Kurt: So why is that some people float the idea that he was in the occult?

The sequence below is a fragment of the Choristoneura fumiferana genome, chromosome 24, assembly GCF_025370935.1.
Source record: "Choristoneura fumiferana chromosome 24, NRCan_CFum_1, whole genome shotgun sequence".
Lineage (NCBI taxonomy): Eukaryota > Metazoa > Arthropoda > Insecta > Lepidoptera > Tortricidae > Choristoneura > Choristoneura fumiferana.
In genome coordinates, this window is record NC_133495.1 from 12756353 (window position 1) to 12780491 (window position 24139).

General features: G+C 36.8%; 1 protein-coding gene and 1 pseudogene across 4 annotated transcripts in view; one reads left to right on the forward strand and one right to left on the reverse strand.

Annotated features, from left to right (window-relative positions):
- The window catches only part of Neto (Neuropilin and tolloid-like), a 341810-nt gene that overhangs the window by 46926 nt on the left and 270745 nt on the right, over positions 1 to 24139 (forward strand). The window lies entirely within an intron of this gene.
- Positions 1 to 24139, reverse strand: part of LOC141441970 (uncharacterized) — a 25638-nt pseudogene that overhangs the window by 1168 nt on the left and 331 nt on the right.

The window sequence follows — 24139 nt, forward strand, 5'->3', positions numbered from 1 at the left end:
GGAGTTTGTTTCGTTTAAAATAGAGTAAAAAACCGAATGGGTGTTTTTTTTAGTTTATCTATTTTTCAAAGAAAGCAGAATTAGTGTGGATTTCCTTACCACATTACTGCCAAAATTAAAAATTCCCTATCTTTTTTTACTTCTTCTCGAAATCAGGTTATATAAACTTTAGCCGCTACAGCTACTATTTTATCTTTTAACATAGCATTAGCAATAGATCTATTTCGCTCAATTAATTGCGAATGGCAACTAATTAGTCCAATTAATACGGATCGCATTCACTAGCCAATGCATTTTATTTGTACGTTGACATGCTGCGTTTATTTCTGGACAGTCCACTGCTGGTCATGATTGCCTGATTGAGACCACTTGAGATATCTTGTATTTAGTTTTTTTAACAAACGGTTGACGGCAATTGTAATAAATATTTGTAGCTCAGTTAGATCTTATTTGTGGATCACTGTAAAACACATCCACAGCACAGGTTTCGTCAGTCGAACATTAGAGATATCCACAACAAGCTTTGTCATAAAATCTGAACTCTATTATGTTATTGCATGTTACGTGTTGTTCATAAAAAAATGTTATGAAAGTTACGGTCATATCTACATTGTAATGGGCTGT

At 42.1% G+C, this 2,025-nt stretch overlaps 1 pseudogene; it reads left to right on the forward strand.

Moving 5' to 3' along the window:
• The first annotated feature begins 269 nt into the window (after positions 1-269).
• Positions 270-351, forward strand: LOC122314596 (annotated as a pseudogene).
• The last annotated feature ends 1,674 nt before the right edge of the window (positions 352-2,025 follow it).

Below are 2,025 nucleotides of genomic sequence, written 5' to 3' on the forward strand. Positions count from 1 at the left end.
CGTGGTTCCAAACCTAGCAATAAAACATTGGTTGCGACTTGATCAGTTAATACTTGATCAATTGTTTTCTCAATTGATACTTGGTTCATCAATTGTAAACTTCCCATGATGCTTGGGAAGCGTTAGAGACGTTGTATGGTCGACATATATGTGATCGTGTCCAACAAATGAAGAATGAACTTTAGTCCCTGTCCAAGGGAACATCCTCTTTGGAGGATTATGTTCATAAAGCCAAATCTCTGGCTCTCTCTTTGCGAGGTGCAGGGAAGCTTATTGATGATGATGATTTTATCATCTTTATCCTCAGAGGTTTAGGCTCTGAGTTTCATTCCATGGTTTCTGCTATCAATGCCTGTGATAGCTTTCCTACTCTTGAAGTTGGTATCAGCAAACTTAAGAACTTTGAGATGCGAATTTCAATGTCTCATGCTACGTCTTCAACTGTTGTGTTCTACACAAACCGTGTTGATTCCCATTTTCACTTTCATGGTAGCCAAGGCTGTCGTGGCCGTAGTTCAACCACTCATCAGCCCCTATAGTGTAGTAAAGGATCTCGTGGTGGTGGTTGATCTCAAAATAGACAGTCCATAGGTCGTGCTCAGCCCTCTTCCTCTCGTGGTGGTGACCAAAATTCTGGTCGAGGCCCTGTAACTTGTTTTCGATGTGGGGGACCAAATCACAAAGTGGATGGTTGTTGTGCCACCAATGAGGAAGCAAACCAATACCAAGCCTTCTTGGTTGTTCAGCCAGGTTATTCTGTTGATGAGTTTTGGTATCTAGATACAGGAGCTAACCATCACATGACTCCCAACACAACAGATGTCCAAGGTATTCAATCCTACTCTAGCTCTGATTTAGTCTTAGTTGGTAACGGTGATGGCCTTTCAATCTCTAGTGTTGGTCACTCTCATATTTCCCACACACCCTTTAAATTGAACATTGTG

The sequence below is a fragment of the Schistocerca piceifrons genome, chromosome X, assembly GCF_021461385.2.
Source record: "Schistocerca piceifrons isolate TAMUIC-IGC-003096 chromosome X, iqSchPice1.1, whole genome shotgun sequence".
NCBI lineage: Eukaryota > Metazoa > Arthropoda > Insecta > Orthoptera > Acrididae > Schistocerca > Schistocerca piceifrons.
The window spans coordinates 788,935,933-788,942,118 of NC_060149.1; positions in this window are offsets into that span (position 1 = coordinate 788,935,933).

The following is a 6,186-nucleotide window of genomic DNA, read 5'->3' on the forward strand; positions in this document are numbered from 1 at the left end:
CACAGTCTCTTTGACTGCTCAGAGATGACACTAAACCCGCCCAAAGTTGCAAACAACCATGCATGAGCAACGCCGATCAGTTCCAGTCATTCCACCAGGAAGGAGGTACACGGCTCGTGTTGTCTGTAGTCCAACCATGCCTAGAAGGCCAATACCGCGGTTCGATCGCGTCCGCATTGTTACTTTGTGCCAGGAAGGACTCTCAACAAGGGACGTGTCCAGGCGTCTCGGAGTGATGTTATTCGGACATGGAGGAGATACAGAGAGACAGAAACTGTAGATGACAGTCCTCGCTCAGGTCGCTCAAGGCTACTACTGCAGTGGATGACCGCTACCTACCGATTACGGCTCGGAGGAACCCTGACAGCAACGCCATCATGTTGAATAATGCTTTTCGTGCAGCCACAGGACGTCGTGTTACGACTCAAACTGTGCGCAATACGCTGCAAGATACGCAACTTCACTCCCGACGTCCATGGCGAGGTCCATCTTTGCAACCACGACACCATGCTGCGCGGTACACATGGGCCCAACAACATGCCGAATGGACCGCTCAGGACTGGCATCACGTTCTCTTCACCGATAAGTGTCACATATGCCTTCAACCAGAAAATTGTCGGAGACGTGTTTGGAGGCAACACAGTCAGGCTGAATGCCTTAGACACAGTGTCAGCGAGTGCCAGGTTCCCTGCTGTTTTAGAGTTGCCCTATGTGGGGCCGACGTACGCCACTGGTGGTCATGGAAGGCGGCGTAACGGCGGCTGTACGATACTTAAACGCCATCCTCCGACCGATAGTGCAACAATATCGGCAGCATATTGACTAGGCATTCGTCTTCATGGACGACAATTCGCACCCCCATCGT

Richard: I think that’s largely because there were other in his entourage who were into the occult. If you go to the History Channel and you see all sorts of shows about the Nazism in the occult and there were a lot of occult elements that were integrated into Nazism, especially the SS, because Himmler was very interested in the occult and neo-paganism and such. Hess, who I mentioned earlier is Hitler’s personal secretary and such, Hess was very interested in astrology and the occult. There’s an interesting story about Hess and this sort of brings in Hitler’s anti-occultist side. When Hess fled to England, bailed out over Scotland in May 1941 to try to broker a deal with the British, Hitler thought he’d gone insane and Hitler blamed the occultists and blamed the astrologers for sort of putting Hess up to that and so a couple weeks later Hitler ordered the SS and his police forces to round up leading astrologers and occultists throughout Germany because Hitler was mad at them for having sort of, he thought, put Hess up to this. They rounded up all these astrologers, put them in the concentration camps in prisons in Germany again signifying Hitler’s anti-occultist bent, but there’s a very interesting twist to this story too, because Himmler was interested in the occult. Himmler actually took one of those astrologers and took him out of custody. a guy named Wilhelm Wulff, took him out of custody and made him his personal astrologer. Hitler and Himmler were not of the same mind about this particular issue so some of the Nazis like Hitler and Goebbels and Heydrich who were very anti-occultist, but others like Himmler and Hess and there were others as were, Rosenberg, also were into more occult and neo-pagan kind of things.